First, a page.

Exercise 5.3
1. (a) No; Yes (d) No; No
(b) Yes; No (e) Yes; No
(c) Yes; No
ARGUMENT: Critical Thinking, Logic and the Fallacies
Chapter 5: Formal and Informal Logic
522
Exercise 7.1
1. Reflexive Symmetric Transitive (a) (b) (c) (d) (e) Note: (b) is not symmetric since Bill may be a brother of Sally without Sally being a brother of Bill (c) is not transitive since Bill may be a sibling of Sally and Sally may be a sibling
Exercise 13.3
1. Factors to consider include whether either or both twins are in a state of vital dependency upon each other; e.g., do the vital organs in question belong more to one twin than the other? whether there is anyone else who can provide this s
Exercise 1.3
1. Recall (p. 14) that an argument is an ad baculum if a conclusion is drawn or invited to be drawn on the basis of an appeal to force: (a) Yes (f) No (b) No (g) Yes (c) Yes (h) Yes (d) Yes (i) Yes (e) No (j) Yes
2. Recall (p. 14) that an ad
Exercise 1.2
1. (a) To think, a computer would need to be able to understand the meanings of words No computer, whatever its speed or sophistication, will ever be able to understand the meanings of words Therefore, no computer will ever think (b) The secr
Exercise 3.3
1. (a) I am a pacifist I am not a pacifist (c) I am a pacifist I am a loyalist (b) I am a pacifist I am not a pacifist (d) I am a pacifist I am a non-pacifist warmonger
(e) I am a pacifist I am not a pacifist and I am a warmonger I am not a p
Exercise 4.3
1. (a) True (f) False 2. p T T F F q T F T F
(b) True (g) True pq T F F F p F F T T
(c) False (h) True q F T F T p q F F F T
(d) True (i) True
(e) False (j) False pq T F F T
(p q) (p q) T F F T
Propositional forms (p q) (p q) and p q are equi
Exercise 4.4
1. (a) H = Bill is honest (b) E = Sue is encouraged by the result P = Sue is pleased with the process (c) B = Bill went to the movies S = Sue went to the movies (d) L = Bill was late E = Bill gave an excellent speech (e) L = Bill was late P =
Exercise 7.3
1. (a) 1. 2. 3. 4. 1. 2. 3. 4. 5. 6. (A B) (B A) (B A) (A B) [(A B) (B A)] [(B A) (A B)] (A B) (B A) A (A A) (A A) A AA AA (A A) (A A) AA A1 Sub A1 Sub 1, 2 Conj D3 Sub A3 Sub A2 Sub 1, 2 HS 3R 3, 4 Conj D3 Sub
(b)
ARGUMENT: Critical Thinking
Exercise 14.1
1. (a) Yes, since truth tables are effective, finite and mechanical (b) No, since although a coin flip is both finite and mechanical, it is not effective (c) No, since although consulting an encyclopedia is finite, it is likely not effective
Exercise 5.1
1. Recall (p. 102) that an argument is a uniform substitution instance of a given argument form if the argument can be obtained from the argument form by uniformly substituting propositions for propositional variables: (a) No 2. (a) No 3. (a)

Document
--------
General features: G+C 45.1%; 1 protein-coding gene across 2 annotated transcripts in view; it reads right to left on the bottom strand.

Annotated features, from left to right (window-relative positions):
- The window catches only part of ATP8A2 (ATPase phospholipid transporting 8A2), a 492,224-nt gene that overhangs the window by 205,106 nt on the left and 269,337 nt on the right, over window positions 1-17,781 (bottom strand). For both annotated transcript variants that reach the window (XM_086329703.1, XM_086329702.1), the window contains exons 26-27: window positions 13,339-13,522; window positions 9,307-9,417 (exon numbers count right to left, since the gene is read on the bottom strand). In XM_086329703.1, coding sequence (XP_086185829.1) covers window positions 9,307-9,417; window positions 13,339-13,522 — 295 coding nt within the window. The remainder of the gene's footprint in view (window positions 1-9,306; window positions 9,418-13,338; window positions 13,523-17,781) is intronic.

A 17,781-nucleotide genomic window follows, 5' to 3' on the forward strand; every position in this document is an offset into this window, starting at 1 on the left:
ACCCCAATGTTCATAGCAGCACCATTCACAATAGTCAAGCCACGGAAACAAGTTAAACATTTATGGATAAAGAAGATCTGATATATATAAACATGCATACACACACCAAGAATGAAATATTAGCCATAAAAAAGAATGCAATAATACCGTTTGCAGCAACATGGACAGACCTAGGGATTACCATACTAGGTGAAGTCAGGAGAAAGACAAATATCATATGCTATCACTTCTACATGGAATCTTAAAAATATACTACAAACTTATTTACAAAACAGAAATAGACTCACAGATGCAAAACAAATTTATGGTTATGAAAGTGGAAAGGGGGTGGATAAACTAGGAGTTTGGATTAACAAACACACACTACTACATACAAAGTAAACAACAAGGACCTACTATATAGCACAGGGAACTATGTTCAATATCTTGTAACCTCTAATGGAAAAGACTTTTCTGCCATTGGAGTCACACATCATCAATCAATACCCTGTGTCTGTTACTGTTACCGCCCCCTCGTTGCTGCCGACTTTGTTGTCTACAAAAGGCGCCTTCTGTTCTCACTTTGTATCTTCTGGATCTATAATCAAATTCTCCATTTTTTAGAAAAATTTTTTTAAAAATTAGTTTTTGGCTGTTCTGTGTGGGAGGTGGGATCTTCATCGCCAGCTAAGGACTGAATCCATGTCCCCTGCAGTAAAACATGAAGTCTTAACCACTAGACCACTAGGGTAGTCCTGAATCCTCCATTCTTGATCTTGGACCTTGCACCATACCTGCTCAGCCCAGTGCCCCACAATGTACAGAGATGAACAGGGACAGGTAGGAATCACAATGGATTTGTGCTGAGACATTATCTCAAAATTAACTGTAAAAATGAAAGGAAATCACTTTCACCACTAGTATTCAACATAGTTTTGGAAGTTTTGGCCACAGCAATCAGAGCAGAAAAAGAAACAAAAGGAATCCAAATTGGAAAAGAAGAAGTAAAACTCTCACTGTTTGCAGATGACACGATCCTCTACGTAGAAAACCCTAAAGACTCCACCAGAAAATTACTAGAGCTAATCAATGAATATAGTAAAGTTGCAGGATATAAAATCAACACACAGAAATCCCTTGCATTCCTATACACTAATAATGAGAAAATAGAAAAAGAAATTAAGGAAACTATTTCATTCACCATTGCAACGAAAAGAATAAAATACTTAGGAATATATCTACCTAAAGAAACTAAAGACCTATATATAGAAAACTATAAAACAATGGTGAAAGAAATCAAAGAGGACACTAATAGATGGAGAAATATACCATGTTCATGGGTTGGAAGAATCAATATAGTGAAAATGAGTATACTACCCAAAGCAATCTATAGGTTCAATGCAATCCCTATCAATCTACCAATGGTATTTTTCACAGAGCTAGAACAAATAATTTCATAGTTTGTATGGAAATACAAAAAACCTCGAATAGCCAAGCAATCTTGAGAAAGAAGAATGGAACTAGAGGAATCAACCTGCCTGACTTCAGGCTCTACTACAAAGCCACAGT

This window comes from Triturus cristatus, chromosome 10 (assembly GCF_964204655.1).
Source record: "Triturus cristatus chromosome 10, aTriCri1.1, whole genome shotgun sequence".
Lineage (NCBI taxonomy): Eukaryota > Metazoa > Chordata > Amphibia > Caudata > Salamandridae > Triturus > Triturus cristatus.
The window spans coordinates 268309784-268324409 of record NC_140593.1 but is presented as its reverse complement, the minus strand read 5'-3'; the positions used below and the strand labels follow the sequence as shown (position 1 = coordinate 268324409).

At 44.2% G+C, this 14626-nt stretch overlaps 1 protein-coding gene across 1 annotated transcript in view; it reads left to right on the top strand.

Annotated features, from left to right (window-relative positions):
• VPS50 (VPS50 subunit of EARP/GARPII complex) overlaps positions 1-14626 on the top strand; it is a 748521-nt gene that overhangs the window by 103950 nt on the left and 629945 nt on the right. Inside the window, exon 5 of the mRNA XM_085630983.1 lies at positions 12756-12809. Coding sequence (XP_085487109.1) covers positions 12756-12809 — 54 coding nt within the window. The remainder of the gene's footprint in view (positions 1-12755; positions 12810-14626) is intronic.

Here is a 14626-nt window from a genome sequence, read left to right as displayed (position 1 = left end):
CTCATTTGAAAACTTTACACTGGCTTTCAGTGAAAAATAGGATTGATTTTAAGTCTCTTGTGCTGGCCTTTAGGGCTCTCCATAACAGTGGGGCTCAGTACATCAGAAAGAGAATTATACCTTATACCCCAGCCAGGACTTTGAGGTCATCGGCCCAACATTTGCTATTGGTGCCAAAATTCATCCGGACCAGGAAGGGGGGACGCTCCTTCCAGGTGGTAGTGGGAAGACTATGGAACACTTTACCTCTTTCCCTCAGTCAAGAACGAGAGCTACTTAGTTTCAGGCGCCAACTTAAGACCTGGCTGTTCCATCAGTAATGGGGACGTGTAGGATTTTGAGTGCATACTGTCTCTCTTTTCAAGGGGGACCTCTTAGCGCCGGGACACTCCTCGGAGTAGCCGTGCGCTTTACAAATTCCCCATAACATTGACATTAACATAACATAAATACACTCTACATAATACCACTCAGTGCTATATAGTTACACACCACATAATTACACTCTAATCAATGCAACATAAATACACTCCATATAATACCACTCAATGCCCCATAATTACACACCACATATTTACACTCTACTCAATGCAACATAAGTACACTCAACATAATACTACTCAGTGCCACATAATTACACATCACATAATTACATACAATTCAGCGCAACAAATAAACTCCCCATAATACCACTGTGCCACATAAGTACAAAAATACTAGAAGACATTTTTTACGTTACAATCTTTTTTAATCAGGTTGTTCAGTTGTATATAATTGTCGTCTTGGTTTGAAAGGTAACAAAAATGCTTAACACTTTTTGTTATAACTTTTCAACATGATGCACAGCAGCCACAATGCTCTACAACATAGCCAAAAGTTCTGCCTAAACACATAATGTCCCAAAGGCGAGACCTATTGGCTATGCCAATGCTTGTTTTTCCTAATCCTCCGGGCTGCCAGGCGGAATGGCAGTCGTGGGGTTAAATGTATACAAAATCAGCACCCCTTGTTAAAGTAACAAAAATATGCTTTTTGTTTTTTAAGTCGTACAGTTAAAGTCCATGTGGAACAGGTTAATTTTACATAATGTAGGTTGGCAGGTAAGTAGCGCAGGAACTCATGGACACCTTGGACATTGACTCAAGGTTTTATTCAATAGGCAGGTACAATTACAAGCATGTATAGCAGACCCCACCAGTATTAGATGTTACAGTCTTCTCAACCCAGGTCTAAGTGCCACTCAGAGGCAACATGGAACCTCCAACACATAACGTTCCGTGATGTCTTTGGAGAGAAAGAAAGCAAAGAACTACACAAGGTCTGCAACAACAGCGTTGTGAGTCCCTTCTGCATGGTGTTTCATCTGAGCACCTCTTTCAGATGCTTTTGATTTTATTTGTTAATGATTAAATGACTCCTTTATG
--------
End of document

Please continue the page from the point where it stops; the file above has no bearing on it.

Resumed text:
Exercise 5.2
1. Recall (pp. 106f) that an equivocation occurs whenever an argument depends inappropriately on a semantic ambiguity and that an amphiboly occurs whenever an argument depends inappropriately on a grammatical ambiguity: (a) Equivocation; "pub
Exercise 14.3
1. (a) 1. K K p 2. K K + p 3. K K + p p (b) 1. K K p 2. If K K then (K ) + K + p p p p 3. (K ) + K + p p p (c) 1. If p K * then (K * ) + = K p p p 2. p K * p 3. (K * ) + = K p p
ARGUMENT: Critical Thinking, Logic and the Fallacies
(K2) (K+3)
Exercise 4.5
(a) P (R Q)
(b) P (~R ~Q)
(c) (P ~R) (~R Q)
(d) (P R) Q
(e) (P Q) R
(f) P (R Q)
(g) P R
1.
(h) P (R Q)
(i) P (R Q)
(j) Q (R (Q P)
2.
(a) D = Superman will die
K = Superman will be exposed to kryptonite
B = Superman will die because he is
expo
Exercise 4.2
1. (a) False (f) True 2. p T T F F q T F T F (b) False (g) False (p q) T F F F p F F T T (c) False (h) True q F T F T (d) True (i) False (e) False (j) False
(p q) F T T T
p v q F T T T
Propositional forms (p q) and p v q are equivalent truth
Exercise 3.1
1. Note: when evaluating a dialogue, consider each of the following: Are the participants equally matched? What is the goal? Is this a refutation? An instruction argument? An examination argument? Does the questioner ask clear and straightfor
Exercise 2.3
1. (a) Ad misericordiam (c) Ad hominem (circumstantial) (e) Ad populum (popularity) (g) Ad misericordiam (i) Ad hominem (circumstantial) 2. (a) Yes (f) Yes 3. -(b) Yes (g) No (c) Yes (h) No (b) Ad hominem (circumstantial) (d) Ad misericordiam
Exercise 2.1
1. (a) In a debate, the most helpful features for deciding an issue include being
rule-governed
presided over by a neutral speaker or chairperson
(b) In a debate, the most helpful features for advancing truth include having
multiple views bei
Exercise 1.4
1. Recall (p. 16) that an argument is an ad hominem if a conclusion is drawn or invited to be drawn on the basis of an appeal to some (alleged) fact about one's opponent: (a) Yes (f) Yes (b) Yes (g) Yes (c) No (h) Yes (d) Yes (i) No (e) Yes (